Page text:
Video games

Sports fans turn to esports for entertainment during coronavirus crisis

Whilst sporting events have been cancelled across the globe as players and fans alike face lock-down to slow the spread of COVID-19, people are finding solace in esports.

Hundreds of millions of people have been confined to their homes for the next few weeks. Sports fans would have hoped to have spent that time cheering on their favourite football team or passing the time watching a test cricket series, but with all sports fixtures cancelled esports are ready for their time in the spotlight.

Esports as a term covers a vast array of gaming activities that people watch both from the comfort of their home and from packed sports stadiums around the world. However, here we will focus on videogames of traditional sports, which have proved a success with “outdoor” sports fans, giving millions an outlet for their competitive streak whilst locked indoors.

Esports were already popular amongst the younger demographics, with esports stars already following in the footsteps of their traditional sports forebears by amassing armies of adoring fans and signing exclusive sponsorship deals. Some betting firms now even feature esports on their homepages, hoping to attract new customers with free online betting offers for esports leagues – and the sports industries are catching on.


Formula One racing was always going to be one of the first movers in the traditional digital crossover, with racing games consistently popular with players and the graphics and gameplay somewhat easier to control and manage than multiplayer sports like football. The games have become so advanced in recent years that F1 drivers were already using the games to practice each course before each race.

Now, with Grands Prix postponed for the next few months, F1 has launched a sim racing series, where current F1 drivers compete against professional esports players on F1 2019. And the races will be broadcast to their legion of fans over the internet, possibly with traditional broadcasts deals coming down the line as well.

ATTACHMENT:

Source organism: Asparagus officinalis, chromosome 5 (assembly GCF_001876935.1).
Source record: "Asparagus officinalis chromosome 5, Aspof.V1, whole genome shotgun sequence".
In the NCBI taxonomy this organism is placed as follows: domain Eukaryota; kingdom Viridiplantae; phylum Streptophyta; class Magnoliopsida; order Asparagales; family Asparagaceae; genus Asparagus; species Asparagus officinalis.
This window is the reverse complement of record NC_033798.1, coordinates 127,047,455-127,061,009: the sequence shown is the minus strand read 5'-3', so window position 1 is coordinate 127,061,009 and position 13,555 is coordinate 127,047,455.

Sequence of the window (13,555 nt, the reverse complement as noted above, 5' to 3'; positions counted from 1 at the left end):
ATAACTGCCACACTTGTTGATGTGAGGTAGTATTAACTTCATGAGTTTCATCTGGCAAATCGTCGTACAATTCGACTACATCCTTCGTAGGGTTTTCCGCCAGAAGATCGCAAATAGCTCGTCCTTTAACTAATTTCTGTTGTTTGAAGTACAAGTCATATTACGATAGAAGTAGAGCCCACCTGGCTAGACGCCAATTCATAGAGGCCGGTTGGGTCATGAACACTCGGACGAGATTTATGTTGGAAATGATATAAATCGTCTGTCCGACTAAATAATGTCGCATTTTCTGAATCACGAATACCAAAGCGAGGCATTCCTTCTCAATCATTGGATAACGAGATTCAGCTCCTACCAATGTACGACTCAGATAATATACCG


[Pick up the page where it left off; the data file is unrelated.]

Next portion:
Following in the footsteps of football as the world’s most popular sport, EA Sports’ FIFA has long reigned as one of the most popular gaming titles around the globe. And with all matches cancelled for the coming months, Leyton Orient social media manager Luke Lambourne came up with the idea of a charity tournament, with real-life football stars taking control of their digital avatars in a huge 128-team charity tournament.

He told Radio 1 Newsbeat: “We’ve seen the likes of Crystal Palace putting Andros Townsend forward and Brighton putting Neal Maupay up… There’s also a whole host of English clubs letting their players take control so it will be good fun.”


The NBA was one of the first leagues to react to the crisis and start work on an esports competition to keep fans entertained. The result is the NBA 2K tournament that will give fans the chance to play against NBA stars and esports professionals for the chance to win up to $25,000 (£21,000). It is not often that fans get to play against their idols, even in an online environment, and the added bonus of a cash prize means there is little doubt the tournament will be hugely popular across the US and further abroad.

Ice hockey

Hockey may not be a massive game in Europe, but in Canada and elsewhere the game has a huge audience and the NHL league has was quick out the blocks in seeing the value of esports. The NHL Gaming World Championship is now in its third year and players have the chance to win an expanded $150,000 (£126,000) prize pool with the first matches taking place later this month. Fast-paced and exciting, with a few fights thrown in for good measure, hockey could find a wider audience in esports than even the real game.

Even in these unprecedented times, the show must go on – and esports means it can.

Photograph by Superanton